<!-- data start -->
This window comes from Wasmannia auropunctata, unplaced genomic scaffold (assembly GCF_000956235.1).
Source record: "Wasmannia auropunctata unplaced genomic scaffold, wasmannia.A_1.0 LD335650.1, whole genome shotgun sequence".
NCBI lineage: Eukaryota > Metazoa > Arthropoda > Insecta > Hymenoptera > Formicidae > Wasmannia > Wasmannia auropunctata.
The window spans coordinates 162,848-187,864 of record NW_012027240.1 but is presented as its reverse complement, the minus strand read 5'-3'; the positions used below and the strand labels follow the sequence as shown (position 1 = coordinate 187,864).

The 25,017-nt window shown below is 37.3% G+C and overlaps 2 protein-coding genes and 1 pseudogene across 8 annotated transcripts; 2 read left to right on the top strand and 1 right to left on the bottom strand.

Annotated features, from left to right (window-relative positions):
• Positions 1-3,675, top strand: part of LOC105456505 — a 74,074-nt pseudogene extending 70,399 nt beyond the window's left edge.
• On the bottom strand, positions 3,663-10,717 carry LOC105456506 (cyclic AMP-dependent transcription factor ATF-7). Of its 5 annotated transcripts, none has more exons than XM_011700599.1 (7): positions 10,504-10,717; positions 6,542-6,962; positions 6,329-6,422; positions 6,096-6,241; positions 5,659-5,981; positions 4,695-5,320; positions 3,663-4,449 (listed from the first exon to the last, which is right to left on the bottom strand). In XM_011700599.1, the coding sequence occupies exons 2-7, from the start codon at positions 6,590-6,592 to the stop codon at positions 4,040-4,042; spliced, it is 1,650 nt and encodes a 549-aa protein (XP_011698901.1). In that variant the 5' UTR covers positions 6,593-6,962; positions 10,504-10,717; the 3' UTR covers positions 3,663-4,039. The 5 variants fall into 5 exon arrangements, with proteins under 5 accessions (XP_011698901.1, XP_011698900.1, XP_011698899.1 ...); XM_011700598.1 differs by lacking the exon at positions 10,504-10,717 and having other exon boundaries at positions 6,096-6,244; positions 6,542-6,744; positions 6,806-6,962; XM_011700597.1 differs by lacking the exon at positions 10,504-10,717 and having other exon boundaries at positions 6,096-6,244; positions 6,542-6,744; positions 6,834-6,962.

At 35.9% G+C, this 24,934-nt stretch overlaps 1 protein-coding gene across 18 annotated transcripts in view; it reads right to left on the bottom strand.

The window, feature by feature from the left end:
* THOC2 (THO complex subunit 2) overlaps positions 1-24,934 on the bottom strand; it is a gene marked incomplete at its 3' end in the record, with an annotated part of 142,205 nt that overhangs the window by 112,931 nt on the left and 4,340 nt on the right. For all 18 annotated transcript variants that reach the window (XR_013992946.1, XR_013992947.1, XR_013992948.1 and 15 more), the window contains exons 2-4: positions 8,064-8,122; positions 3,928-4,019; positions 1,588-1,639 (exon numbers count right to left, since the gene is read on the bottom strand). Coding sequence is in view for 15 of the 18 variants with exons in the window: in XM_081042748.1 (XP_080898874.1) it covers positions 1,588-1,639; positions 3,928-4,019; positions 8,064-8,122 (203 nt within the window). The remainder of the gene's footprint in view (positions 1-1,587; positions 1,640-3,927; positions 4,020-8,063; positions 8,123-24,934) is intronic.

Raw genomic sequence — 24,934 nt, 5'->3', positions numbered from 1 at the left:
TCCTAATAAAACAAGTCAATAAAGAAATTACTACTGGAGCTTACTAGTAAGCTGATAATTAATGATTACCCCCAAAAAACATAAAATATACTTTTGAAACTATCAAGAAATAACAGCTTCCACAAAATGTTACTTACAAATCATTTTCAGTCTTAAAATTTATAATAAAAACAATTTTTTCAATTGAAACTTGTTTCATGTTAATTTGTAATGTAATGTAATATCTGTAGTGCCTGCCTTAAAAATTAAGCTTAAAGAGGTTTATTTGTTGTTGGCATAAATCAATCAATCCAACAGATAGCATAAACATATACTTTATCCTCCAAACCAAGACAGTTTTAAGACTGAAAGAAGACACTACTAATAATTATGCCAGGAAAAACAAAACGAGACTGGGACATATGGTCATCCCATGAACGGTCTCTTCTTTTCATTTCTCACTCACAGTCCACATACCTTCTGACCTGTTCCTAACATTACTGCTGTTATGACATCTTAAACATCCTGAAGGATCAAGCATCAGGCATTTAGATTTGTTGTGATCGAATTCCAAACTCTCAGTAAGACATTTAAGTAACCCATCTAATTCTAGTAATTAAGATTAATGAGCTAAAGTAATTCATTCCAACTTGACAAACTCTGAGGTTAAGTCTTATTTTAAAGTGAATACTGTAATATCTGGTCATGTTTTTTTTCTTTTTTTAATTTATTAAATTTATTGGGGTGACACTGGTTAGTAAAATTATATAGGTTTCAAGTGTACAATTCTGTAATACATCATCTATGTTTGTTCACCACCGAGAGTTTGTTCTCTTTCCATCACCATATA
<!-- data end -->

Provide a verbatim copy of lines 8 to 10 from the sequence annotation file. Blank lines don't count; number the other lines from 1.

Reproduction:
• On the bottom strand, positions 3,663-10,717 carry LOC105456506 (cyclic AMP-dependent transcription factor ATF-7). Of its 5 annotated transcripts, none has more exons than XM_011700599.1 (7): positions 10,504-10,717; positions 6,542-6,962; positions 6,329-6,422; positions 6,096-6,241; positions 5,659-5,981; positions 4,695-5,320; positions 3,663-4,449 (listed from the first exon to the last, which is right to left on the bottom strand). In XM_011700599.1, the coding sequence occupies exons 2-7, from the start codon at positions 6,590-6,592 to the stop codon at positions 4,040-4,042; spliced, it is 1,650 nt and encodes a 549-aa protein (XP_011698901.1). In that variant the 5' UTR covers positions 6,593-6,962; positions 10,504-10,717; the 3' UTR covers positions 3,663-4,039. The 5 variants fall into 5 exon arrangements, with proteins under 5 accessions (XP_011698901.1, XP_011698900.1, XP_011698899.1 ...); XM_011700598.1 differs by lacking the exon at positions 10,504-10,717 and having other exon boundaries at positions 6,096-6,244; positions 6,542-6,744; positions 6,806-6,962; XM_011700597.1 differs by lacking the exon at positions 10,504-10,717 and having other exon boundaries at positions 6,096-6,244; positions 6,542-6,744; positions 6,834-6,962.

At 35.9% G+C, this 24,934-nt stretch overlaps 1 protein-coding gene across 18 annotated transcripts in view; it reads right to left on the bottom strand.

The window, feature by feature from the left end: